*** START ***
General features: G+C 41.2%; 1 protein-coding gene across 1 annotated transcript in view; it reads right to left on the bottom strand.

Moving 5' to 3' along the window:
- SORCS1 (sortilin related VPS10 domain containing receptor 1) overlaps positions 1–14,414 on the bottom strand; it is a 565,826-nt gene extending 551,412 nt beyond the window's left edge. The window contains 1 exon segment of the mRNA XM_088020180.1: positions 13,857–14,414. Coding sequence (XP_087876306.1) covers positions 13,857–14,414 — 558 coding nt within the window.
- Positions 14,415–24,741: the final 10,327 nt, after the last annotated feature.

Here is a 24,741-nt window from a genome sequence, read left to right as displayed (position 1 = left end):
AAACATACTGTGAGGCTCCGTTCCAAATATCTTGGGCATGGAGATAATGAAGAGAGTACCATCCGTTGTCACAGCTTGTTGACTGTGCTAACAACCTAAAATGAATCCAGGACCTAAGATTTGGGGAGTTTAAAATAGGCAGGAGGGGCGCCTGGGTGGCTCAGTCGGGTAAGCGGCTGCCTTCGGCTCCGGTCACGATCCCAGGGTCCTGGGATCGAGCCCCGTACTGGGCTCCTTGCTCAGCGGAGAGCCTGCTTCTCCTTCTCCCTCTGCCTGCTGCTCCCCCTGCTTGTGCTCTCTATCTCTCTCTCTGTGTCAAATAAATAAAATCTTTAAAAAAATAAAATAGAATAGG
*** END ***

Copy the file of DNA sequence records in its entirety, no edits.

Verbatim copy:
General features: G+C 41.2%; 1 protein-coding gene across 1 annotated transcript in view; it reads right to left on the bottom strand.

Moving 5' to 3' along the window:
- SORCS1 (sortilin related VPS10 domain containing receptor 1) overlaps positions 1–14,414 on the bottom strand; it is a 565,826-nt gene extending 551,412 nt beyond the window's left edge. The window contains 1 exon segment of the mRNA XM_088020180.1: positions 13,857–14,414. Coding sequence (XP_087876306.1) covers positions 13,857–14,414 — 558 coding nt within the window.
- Positions 14,415–24,741: the final 10,327 nt, after the last annotated feature.

Here is a 24,741-nt window from a genome sequence, read left to right as displayed (position 1 = left end):
AAACATACTGTGAGGCTCCGTTCCAAATATCTTGGGCATGGAGATAATGAAGAGAGTACCATCCGTTGTCACAGCTTGTTGACTGTGCTAACAACCTAAAATGAATCCAGGACCTAAGATTTGGGGAGTTTAAAATAGGCAGGAGGGGCGCCTGGGTGGCTCAGTCGGGTAAGCGGCTGCCTTCGGCTCCGGTCACGATCCCAGGGTCCTGGGATCGAGCCCCGTACTGGGCTCCTTGCTCAGCGGAGAGCCTGCTTCTCCTTCTCCCTCTGCCTGCTGCTCCCCCTGCTTGTGCTCTCTATCTCTCTCTCTGTGTCAAATAAATAAAATCTTTAAAAAAATAAAATAGAATAGG